John 3:31-36 – Believe the Son

The Trinity by Alex Rapoport, 1994

God’s Son comes from heaven and is above all others. Everyone who comes from the earth belongs to the earth and speaks about earthly things. The one who comes from heaven is above all others. He speaks about what he has seen and heard, and yet no one believes him. But everyone who does believe him has shown that God is truthful. The Son was sent to speak God’s message, and he has been given the full power of God’s Spirit.

The Father loves the Son and has given him everything. Everyone who has faith in the Son has eternal life. But no one who rejects him will ever share in that life, and God will be angry with them forever. (Contemporary English Version)

When Jesus ascended to heaven, he left instructions to his disciples to pray and to witness (Acts 1:1-11). Jesus asks of us what he himself does or has already done. The life and ministry of Christ on this earth was marked continually with prayer and bearing witness. Just as Jesus bore witness to what he saw and heard as the Divine Word, so his followers are to do likewise. The evidence and the veracity of Christ’s witness is the giving of God’s Spirit – the One whom confirms this testimony to us.

I, personally, have found Jesus to be precisely whom he claims to be. I have come to accept his testimony as gracious, truthful, and life-giving. I have wholeheartedly embraced the New Testament Gospel accounts of his birth, life, teaching, death, resurrection, and ascension. This belief came neither quickly nor easily for me – it resulted from an honest straightforward reading of the Bible, along with the gracious wooing of the Holy Spirit.

It really isn’t my job to convince you of Jesus Christ’s authenticity and trustworthiness. That is the work of the Holy Spirit. Instead, it is my task to bear witness of the things I have seen and heard concerning Jesus.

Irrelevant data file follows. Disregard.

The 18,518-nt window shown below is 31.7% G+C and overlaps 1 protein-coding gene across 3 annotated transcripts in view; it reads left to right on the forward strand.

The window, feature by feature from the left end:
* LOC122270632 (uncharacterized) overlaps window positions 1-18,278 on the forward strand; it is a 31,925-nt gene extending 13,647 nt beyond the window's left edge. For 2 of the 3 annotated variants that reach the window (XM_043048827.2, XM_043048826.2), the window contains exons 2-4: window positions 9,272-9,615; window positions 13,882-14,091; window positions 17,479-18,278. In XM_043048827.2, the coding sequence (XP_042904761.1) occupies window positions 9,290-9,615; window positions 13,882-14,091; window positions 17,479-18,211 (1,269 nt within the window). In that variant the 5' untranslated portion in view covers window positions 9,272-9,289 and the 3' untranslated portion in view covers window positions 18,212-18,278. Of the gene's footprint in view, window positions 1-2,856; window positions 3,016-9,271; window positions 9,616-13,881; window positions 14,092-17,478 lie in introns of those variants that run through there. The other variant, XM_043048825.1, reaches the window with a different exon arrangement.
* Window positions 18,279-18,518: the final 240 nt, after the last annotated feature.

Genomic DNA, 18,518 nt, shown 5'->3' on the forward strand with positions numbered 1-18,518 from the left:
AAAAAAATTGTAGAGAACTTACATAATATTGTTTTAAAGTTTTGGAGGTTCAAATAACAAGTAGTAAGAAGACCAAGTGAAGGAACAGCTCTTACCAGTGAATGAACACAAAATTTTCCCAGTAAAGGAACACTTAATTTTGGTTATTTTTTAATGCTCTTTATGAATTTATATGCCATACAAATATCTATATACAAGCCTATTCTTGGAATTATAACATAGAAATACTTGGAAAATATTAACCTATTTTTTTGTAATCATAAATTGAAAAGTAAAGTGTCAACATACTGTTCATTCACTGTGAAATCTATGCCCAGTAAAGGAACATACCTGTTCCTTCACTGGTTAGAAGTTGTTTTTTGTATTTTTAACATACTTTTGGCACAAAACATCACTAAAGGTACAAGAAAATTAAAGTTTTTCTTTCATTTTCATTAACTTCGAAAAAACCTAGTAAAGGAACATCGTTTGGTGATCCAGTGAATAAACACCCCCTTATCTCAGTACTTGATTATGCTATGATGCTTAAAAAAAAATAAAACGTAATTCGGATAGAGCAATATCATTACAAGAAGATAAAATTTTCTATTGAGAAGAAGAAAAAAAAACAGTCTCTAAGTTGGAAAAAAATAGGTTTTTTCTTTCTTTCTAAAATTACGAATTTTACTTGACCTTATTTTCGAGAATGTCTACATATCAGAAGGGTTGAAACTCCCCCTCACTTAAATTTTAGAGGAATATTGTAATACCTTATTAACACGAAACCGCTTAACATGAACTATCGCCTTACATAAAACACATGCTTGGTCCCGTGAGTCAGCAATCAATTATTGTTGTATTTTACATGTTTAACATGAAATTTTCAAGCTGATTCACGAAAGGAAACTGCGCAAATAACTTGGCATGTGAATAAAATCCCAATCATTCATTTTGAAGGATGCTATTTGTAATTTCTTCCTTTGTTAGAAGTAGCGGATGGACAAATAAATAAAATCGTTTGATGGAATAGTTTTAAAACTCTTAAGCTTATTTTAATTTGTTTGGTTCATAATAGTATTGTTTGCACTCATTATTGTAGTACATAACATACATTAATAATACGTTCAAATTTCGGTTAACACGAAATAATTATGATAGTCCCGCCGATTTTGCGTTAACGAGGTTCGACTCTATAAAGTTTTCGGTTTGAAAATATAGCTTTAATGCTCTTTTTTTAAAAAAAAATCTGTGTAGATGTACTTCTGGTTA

My life has been thoroughly turned upside-down because of Jesus. With Jesus, I have been invited into the life of God. By the wounds of Jesus, I have experienced healing of damaged emotions and recovery from spiritual hurts inflicted by others. Through union with Christ, I have grace and forgiveness of things I have done and left undone. With Brother Jesus as my friend and companion, I enjoy loving attention and am never dismissed by him.

The Trinity by Jyoti Sahi

For those who have not read the Gospel accounts and refuse Christ, then, for honesty’s sake, please have the integrity to give Jesus a hearing before you dismiss him with a slight of hand. It is one thing to genuinely no little about Jesus, and it is quite another thing to ignore him when you have knowledge about how to discover him.

For those of us who have read the New Testament Gospels and accept the testimony of Jesus, we come back again and again to his life-giving words and seek continually to follow him in his way of mercy, purity, and peace. We bear witness to how Jesus has changed our lives and offers a life worth living.

Everyone with faith in Jesus has a life-giving connection with God. Those who don’t, don’t. If you disagree with this, then contend with Jesus himself. Give him a hearing. Watch him in action. Observe how he deals with people. See if he lives up to his words. Then, bear witness to what you have seen and heard.

Christian faith is a complete trust in the person and work of Jesus Christ as Lord and Savior. Because God has been revealed as faithful through steadfast love, the Lord gifts people with faith to know the Divine.

Faith, a noun, is closely accompanied by it’s verb, believe. Together, as identical twin sisters, they let us know that both knowledge and action are needed. We need information in knowing what step to take, and an active commitment to actually take that step.

Others’ faith in Jesus led to a man’s healing of both body and soul: